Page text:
Hackensack Meridian Health Helps to Connect Patients and Families through Virtual Visits during Moments that Matter

May 14, 2020

In response to COVID-19 and the visitation restrictions imposed as a result of the pandemic, Hackensack Meridian Health is helping patients and families to connect through virtual visits during moments that matter.

“As soon as we started hearing about visitation limits, we decided to use iPads that had already been donated for rounding,” said Elizabeth Paskas, MBA, MSN, RN, NE-BC, CPXP, vice president, Human Experience, Hackensack Meridian Health. “The first 100 iPads were donated in January and, as the need for virtual visits became clear early on in the pandemic, 200 more iPads were donated.”

The Patient Experience team deployed across a spectrum of care settings at Hackensack Meridian Health hospitals and some post-acute areas saw an opportunity to create virtual visitor experiences. They distributed iPads, helped to facilitate FaceTime or phone calls, and found lower- tech ways to provide routine comforts through virtual rounding, like a certain cup of coffee, or a special item, like a baby blanket for a mom who had not seen her newborn.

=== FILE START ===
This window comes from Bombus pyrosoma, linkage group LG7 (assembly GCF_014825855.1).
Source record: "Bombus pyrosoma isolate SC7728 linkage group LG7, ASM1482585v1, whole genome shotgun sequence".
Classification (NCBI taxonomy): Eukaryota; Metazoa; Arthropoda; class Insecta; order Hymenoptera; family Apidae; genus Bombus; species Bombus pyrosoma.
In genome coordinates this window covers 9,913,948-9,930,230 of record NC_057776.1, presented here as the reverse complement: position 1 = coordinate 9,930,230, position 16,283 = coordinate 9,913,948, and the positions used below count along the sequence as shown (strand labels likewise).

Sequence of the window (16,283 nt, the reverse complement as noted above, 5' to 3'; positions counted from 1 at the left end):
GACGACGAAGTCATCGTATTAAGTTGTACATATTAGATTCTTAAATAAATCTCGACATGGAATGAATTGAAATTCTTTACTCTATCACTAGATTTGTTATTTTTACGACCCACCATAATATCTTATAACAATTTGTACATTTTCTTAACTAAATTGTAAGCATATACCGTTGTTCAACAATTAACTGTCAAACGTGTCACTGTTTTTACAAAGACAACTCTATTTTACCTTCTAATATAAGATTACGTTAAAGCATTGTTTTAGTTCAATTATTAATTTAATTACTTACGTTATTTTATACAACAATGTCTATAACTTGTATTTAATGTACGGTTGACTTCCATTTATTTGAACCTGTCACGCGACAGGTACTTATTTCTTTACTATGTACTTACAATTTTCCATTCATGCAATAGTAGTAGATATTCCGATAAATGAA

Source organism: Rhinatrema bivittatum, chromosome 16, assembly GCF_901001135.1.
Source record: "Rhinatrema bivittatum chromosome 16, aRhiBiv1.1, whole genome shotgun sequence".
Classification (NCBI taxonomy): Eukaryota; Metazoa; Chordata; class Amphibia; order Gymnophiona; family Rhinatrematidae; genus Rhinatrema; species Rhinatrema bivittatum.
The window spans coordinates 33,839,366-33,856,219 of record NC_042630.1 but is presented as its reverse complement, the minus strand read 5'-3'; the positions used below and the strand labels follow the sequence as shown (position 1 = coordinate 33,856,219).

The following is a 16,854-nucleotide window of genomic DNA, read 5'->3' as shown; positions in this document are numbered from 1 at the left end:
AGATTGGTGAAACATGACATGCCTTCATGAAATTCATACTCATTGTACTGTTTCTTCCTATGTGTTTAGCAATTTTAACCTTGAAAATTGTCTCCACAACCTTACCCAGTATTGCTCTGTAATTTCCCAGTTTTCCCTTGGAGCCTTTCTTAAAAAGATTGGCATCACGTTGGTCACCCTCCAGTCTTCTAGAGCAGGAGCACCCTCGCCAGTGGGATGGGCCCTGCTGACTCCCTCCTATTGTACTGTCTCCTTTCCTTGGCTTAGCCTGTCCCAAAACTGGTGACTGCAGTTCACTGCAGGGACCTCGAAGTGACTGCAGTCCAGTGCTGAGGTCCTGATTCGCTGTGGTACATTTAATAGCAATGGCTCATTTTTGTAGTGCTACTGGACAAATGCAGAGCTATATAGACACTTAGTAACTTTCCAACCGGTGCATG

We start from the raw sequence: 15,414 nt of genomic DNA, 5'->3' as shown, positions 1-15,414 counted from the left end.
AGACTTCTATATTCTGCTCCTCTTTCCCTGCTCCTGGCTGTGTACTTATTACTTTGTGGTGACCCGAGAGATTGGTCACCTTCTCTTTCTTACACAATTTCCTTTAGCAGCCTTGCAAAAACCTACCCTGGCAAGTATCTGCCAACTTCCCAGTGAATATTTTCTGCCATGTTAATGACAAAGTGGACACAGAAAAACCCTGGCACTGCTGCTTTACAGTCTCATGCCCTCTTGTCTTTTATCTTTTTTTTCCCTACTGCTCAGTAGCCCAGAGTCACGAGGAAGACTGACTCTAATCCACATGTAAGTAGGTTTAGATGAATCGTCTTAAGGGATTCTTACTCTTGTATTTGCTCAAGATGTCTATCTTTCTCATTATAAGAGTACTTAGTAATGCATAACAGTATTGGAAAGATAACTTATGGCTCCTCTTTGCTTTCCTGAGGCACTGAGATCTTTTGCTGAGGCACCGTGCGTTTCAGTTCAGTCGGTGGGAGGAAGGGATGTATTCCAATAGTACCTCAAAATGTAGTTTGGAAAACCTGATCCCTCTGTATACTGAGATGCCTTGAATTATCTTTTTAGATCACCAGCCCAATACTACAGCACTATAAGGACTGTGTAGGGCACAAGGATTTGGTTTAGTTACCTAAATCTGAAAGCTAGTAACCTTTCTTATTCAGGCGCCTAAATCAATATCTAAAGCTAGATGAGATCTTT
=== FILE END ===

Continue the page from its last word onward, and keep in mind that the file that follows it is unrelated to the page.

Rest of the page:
“We put ourselves in the shoes of the patients who can’t be with their loved ones – and, like the clinical teams, we wanted to create connections between patients and families in a creative way using the iPad as our resource,” said Ms. Paskas.

Clinicians began requesting the iPads as a way to conduct consults. The iPads have also been used to connect ICU caregivers with the Palliative Care team to discuss care plans – and to hold family meetings to explain the condition of a patient.

“Our shared goal is to transform care by empowering human connections using technology when in-person connections are restricted due to the pandemic,” said Ms. Paskas.

These connections were made in moments from the beginning to the end of life. For some, it meant meeting a newborn for the first time, or connecting with a loved one in the Emergency Room when being there wasn’t possible, or finding a way to say a final goodbye.

“We always keep the human connection at the front line of everything we do,” said Ms. Paskas. “There is hope and there is power in these connections.”